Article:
Every racing series and local track should have a master record book that is digitally distributed at no charge to the racing media, permanently posted on the series website and sent to every online racing database after each season. It should include every team and driver possible, and every record imaginable.

It costs nothing to include short track heat race wins, track records and class champions in your record book, but your teams and drivers will take notice. They will appreciate the recognition.

For better or worse, I really believe that Mike Stephens was right. We’re not in the racing business. We’re in the ego gratification business.

Stephen Cox

Sopwith Motorsports Television Productions

Driver, FIA EPCS sports cars and Super Cup Stock Car Series

Co-host, Mecum Auctions on NBCSN


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The views and opinions expressed in this article are those of the author and do not necessarily reflect the official policy or position of SpeedwayMedia.com.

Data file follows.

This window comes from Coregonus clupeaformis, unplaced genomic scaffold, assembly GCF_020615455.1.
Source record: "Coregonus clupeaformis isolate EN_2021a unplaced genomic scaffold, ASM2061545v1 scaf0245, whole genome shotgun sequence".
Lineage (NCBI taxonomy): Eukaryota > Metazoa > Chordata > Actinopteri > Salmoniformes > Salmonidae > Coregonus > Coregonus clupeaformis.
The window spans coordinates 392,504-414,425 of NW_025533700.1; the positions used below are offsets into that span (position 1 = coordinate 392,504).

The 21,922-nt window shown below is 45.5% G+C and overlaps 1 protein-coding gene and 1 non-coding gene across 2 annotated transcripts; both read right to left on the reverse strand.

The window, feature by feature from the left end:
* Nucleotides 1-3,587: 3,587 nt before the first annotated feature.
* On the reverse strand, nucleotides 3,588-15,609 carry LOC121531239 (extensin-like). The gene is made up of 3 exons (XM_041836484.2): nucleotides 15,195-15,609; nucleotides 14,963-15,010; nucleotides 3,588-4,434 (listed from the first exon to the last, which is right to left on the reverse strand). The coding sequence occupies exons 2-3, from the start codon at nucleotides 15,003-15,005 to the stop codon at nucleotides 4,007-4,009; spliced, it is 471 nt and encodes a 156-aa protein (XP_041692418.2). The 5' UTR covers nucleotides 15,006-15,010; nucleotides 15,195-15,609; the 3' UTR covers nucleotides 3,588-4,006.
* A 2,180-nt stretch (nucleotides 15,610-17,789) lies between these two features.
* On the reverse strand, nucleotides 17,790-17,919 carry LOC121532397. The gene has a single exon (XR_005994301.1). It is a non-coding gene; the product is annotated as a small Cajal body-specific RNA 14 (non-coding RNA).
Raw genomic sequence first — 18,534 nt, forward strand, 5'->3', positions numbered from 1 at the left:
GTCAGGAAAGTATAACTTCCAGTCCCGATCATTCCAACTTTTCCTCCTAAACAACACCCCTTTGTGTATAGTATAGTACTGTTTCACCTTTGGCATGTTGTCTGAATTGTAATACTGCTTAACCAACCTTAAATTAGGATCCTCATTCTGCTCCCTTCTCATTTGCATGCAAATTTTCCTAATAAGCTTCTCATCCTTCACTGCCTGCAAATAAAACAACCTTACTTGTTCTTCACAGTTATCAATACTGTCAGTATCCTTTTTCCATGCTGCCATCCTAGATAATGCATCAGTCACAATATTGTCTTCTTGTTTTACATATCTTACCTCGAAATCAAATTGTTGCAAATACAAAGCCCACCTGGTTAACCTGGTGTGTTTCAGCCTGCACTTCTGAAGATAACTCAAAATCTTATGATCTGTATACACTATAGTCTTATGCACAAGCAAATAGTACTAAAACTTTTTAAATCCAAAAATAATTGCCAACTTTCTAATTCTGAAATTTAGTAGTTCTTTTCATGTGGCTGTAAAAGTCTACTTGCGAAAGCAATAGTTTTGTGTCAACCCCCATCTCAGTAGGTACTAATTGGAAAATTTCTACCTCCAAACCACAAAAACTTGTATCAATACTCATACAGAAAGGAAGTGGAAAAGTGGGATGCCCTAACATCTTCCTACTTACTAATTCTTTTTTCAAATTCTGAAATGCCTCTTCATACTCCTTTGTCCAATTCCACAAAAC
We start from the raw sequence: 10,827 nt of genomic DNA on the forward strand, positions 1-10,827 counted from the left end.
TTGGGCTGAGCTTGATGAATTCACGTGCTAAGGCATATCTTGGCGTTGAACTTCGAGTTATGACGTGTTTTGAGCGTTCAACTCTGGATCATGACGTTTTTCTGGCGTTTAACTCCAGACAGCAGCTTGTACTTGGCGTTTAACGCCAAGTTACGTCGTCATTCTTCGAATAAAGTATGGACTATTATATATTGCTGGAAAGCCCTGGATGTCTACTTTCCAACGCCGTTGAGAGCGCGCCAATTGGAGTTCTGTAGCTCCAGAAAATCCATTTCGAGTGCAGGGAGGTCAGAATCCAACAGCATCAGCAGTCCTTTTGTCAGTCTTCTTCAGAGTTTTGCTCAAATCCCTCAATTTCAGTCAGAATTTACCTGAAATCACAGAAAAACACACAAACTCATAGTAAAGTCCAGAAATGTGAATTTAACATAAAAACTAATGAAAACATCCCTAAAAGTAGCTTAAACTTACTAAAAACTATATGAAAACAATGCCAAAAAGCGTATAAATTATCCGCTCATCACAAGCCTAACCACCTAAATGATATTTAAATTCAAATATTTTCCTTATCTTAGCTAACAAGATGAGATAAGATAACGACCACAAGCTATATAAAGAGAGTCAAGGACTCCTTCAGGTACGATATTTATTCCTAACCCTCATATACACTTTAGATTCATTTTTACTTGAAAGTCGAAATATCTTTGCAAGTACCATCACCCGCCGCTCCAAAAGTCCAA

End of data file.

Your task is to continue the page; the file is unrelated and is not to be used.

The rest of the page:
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Stephen Cox is a racing driver in the Electric GT Championship, the Super Cup Stock Car Series and the World Racing League endurance sports car series. He is also a television host and CEO of Sopwith Motorsports Television Productions. He is currently in his 10th season as a co-host on NBCSN’s Mecum Auto Auction. Stephen also serves as producer for the Super Cup Stock Car Series telecasts on MavTV and other programming on Fox, Outdoor Channel, Velocity and more. His past television work includes hosting: Champ Car World Series Indianapolis 500 NASCAR Winston West Barber Dodge Pro Series Paris-Dakar Rally USAR Hooters ProCup Stock Car Series Mid-American Stock Car Series ARCA Truck Series Stephen Cox is among America’s most versatile professional racing drivers. Few drivers have competed on both asphalt and dirt. Fewer still on both road courses and ovals. Fewer still in both open wheel and stock cars. And virtually none can add the elite division of off road desert racing to their resume. Stephen has not simply raced in each of these divisions – he has scored championships, wins, poles or top ten finishes in every single category, and in 2017 he adds the international Electric GT Championship sports car series to the list. From ARCA ovals to SCCA road courses, endurance racing to Rolex GT sports cars, from Tecate SCORE Baja Trophy Trucks in desert sands to the Hooters Pro Cup Series and Super Cup Stock Car Series on America’s famous southern ovals… Cox has driven them all, and won. Track record holder at Midvale Speedway (OH USA) Track record holder at Gingerman Raceway (MI USA) 18 career wins 17 career poles Mitsubishi factory test driver 2004 GT Challenge Series champion 2004 Championship Motorsports Association Rookie of the Year As a writer, Cox has authored: L&M PORSCHE; the story Penske’s 1972 Can-Am championship SHELBY LEGEND, TRANS-AM WINNER; the 1966 Ford Mustang Group 2 SCCA Racer AGAINST ALL ODDS; the 1970 24 Hours of Daytona Cox also authored the Small Team Sponsorship Guide for beginning sponsor-hunters, the classic book and seminar that redefined the way entry level teams attack corporate sponsorship.